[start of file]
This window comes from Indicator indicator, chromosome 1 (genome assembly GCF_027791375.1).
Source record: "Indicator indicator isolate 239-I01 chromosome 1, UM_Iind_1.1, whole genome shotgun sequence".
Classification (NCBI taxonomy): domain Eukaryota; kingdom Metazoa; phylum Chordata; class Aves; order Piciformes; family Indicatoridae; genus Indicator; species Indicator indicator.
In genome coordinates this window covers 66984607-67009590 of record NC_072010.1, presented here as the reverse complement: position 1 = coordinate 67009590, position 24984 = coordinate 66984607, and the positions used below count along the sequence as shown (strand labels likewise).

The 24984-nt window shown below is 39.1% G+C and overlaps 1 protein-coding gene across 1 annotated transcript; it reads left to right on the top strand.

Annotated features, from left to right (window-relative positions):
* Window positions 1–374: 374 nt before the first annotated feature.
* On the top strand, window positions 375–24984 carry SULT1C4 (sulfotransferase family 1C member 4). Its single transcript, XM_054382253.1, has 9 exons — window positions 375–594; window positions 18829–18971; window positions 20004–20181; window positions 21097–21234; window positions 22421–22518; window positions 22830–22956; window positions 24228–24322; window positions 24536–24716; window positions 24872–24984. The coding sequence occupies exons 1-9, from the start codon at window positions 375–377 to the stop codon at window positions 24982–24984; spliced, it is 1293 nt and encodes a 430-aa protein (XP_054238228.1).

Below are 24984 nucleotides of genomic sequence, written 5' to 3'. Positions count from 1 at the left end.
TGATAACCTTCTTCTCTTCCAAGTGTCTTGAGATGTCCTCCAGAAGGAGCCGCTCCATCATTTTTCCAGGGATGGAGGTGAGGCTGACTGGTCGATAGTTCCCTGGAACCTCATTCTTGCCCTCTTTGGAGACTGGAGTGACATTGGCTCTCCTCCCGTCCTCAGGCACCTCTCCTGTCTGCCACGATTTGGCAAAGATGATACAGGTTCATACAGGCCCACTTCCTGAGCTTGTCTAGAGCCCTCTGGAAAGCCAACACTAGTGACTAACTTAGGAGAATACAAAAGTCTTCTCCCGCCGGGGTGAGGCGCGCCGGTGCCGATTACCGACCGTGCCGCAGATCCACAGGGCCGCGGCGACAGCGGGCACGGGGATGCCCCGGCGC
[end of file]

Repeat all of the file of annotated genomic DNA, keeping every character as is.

This window comes from Indicator indicator, chromosome 1 (genome assembly GCF_027791375.1).
Source record: "Indicator indicator isolate 239-I01 chromosome 1, UM_Iind_1.1, whole genome shotgun sequence".
Classification (NCBI taxonomy): domain Eukaryota; kingdom Metazoa; phylum Chordata; class Aves; order Piciformes; family Indicatoridae; genus Indicator; species Indicator indicator.
In genome coordinates this window covers 66984607-67009590 of record NC_072010.1, presented here as the reverse complement: position 1 = coordinate 67009590, position 24984 = coordinate 66984607, and the positions used below count along the sequence as shown (strand labels likewise).

The 24984-nt window shown below is 39.1% G+C and overlaps 1 protein-coding gene across 1 annotated transcript; it reads left to right on the top strand.

Annotated features, from left to right (window-relative positions):
* Window positions 1–374: 374 nt before the first annotated feature.
* On the top strand, window positions 375–24984 carry SULT1C4 (sulfotransferase family 1C member 4). Its single transcript, XM_054382253.1, has 9 exons — window positions 375–594; window positions 18829–18971; window positions 20004–20181; window positions 21097–21234; window positions 22421–22518; window positions 22830–22956; window positions 24228–24322; window positions 24536–24716; window positions 24872–24984. The coding sequence occupies exons 1-9, from the start codon at window positions 375–377 to the stop codon at window positions 24982–24984; spliced, it is 1293 nt and encodes a 430-aa protein (XP_054238228.1).

Below are 24984 nucleotides of genomic sequence, written 5' to 3'. Positions count from 1 at the left end.
TGATAACCTTCTTCTCTTCCAAGTGTCTTGAGATGTCCTCCAGAAGGAGCCGCTCCATCATTTTTCCAGGGATGGAGGTGAGGCTGACTGGTCGATAGTTCCCTGGAACCTCATTCTTGCCCTCTTTGGAGACTGGAGTGACATTGGCTCTCCTCCCGTCCTCAGGCACCTCTCCTGTCTGCCACGATTTGGCAAAGATGATACAGGTTCATACAGGCCCACTTCCTGAGCTTGTCTAGAGCCCTCTGGAAAGCCAACACTAGTGACTAACTTAGGAGAATACAAAAGTCTTCTCCCGCCGGGGTGAGGCGCGCCGGTGCCGATTACCGACCGTGCCGCAGATCCACAGGGCCGCGGCGACAGCGGGCACGGGGATGCCCCGGCGC